The Magic Eraser tool was one of the most celebrated features when it was announced for Pixel users. Using artificial intelligence, photographers could quickly and easily remove unwanted objects or people from photographs with just a few taps. It’s an ideal feature for those who might have grabbed a great image without realizing that somebody was photobombing or an annoying item was in the background, as they could be wiped from the final photograph with the tool.
A similar technology is now coming to videos in the form of the Audio Magic Eraser. This time, though, the feature doesn’t remove unwanted visual components but rather sounds from videos. The end result is that if there is a noise you don’t want to hear in a video, the Pixel 8 and Pixel 8 Pro can help solve that problem. After a video has been recorded, the Audio Magic Eraser can isolate various noises and then remove them from the footage, leaving the other sounds untouched.
Demos of the Audio Magic Eraser at work have demonstrated that it is capable of working in a variety of different settings. At the beach, it can remove the noise of waves crashing against the shore or isolate a police siren so that the audio of a musical instrument is not drowned out. Of course, the feature isn’t a perfect solution and can run into problems — like the Magic Eraser users are already familiar with — but it usually functions as intended and is an innovative inclusion.
An improved Magic Eraser
In addition to the Audio Magic Eraser, Google has also made the older Magic Eraser for images far more useful. Much of that is because the Pixel 8 and Pixel 8 Pro run Google’s foundation models on the device rather than through the cloud. Google Senior Vice President Rick Osterloh says the “Pixel 8 Pro can run generative AI with up to 150 times more computations than the largest ML model on Pixel 7.” That means it can utilize more advanced machine learning and artificial intelligence technology to improve features such as Magic Eraser.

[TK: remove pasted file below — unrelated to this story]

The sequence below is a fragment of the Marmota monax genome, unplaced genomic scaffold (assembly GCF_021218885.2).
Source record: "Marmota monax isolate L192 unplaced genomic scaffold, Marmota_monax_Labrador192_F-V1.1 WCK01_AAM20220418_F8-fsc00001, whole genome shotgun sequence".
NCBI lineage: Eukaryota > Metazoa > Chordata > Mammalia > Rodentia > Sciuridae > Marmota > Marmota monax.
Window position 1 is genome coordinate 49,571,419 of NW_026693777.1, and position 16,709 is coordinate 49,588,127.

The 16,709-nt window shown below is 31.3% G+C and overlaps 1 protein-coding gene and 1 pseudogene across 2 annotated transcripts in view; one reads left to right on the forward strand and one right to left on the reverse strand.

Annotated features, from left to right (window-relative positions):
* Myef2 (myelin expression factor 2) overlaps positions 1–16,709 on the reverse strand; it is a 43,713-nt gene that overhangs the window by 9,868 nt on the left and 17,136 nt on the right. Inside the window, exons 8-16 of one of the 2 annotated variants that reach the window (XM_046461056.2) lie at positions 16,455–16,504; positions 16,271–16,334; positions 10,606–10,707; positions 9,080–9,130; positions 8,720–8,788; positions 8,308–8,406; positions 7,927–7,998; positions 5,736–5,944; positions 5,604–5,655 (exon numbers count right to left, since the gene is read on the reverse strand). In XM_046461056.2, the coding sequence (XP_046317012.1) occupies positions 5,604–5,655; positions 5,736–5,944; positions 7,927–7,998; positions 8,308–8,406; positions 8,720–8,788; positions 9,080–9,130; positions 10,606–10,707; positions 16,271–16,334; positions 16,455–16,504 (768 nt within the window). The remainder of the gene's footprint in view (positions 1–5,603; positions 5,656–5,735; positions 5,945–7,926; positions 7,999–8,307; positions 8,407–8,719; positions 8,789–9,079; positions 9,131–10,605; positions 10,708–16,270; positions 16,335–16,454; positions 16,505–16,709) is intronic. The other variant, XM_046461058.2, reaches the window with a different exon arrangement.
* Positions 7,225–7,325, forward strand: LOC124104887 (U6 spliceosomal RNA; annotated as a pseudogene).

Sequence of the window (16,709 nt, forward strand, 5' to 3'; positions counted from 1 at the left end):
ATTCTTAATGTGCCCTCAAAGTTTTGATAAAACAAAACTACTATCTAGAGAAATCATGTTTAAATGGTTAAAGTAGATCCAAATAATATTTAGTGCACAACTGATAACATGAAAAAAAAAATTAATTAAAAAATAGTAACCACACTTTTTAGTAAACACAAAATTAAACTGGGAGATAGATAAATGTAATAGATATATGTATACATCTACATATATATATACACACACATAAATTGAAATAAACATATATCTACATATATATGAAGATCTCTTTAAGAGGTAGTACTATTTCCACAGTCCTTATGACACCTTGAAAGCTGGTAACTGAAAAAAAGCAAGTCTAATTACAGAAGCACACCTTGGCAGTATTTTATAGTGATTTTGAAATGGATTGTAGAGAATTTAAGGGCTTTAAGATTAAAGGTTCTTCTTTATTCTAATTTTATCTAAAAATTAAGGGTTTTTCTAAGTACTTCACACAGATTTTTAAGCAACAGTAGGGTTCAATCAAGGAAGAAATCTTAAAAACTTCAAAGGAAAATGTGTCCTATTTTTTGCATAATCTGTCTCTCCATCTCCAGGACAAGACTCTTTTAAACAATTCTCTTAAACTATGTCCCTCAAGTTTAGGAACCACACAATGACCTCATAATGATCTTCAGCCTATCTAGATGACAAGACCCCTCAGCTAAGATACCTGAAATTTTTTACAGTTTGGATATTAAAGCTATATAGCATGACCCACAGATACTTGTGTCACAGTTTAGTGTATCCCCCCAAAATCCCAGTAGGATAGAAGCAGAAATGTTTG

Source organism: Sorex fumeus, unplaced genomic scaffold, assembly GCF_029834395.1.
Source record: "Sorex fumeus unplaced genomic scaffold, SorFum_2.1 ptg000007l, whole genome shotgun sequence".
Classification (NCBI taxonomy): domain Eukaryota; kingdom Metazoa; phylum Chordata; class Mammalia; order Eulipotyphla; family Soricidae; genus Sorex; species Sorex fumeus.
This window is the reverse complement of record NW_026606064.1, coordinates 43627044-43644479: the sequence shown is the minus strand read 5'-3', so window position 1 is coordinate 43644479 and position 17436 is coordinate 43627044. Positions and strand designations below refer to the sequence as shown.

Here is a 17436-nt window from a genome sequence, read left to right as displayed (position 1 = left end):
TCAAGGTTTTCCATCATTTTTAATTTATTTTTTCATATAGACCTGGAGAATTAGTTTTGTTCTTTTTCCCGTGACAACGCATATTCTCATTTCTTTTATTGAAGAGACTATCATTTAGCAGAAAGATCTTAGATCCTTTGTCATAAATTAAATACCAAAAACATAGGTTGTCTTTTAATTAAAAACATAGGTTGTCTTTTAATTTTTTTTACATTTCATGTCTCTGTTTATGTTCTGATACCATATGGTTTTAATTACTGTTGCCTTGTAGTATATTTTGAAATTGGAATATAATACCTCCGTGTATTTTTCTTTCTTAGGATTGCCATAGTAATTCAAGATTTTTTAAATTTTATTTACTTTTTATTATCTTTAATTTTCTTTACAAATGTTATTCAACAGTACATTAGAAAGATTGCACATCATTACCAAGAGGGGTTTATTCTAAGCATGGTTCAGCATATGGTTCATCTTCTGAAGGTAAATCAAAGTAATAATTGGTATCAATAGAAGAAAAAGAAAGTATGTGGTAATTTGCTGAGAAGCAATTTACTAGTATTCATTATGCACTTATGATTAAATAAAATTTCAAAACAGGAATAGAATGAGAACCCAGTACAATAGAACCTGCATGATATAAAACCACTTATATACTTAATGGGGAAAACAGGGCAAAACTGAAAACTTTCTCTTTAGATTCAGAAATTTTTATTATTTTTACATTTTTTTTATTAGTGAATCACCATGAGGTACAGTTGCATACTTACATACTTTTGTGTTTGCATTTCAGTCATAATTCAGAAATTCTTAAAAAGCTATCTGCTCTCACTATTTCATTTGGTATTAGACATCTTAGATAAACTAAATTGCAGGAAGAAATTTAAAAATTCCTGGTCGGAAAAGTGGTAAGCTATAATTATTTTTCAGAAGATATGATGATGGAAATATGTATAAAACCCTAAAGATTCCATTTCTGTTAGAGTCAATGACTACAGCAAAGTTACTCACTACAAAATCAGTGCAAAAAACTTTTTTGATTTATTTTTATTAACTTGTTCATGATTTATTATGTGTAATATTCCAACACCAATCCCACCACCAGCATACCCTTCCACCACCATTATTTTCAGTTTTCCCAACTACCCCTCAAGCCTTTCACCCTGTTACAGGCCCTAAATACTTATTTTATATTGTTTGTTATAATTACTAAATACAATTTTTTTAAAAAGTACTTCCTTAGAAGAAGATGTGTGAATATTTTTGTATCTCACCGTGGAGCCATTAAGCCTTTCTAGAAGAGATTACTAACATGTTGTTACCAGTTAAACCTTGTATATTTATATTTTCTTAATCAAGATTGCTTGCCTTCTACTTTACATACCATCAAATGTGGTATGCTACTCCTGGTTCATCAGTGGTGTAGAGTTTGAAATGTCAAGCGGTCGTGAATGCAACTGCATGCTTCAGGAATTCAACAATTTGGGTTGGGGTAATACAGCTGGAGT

What that means for Magic Eraser is that it is now smarter and more effective, especially when it comes to unblurring photographs or removing unwanted objects and people. Previously, Magic Eraser worked best when erasing parts of an image that were small or simple, with larger and more complex items causing problems as they were more difficult to blend with the rest of the picture. This can leave unsightly marks and visual artefacts on images.
This problem is no longer a major headache with the newly improved version. Working in a similar way to Photoshop’s Generative Fill, the smartphone creates new pixels to replace what has been removed, using artificial intelligence to predict what should be in the image. Osterloh explained further, “Instead of blending the surrounding pixels, the improved Magic Eraser generates completely new pixels to fill in the places left behind by cars, people, or anything else you don’t want in your shot.”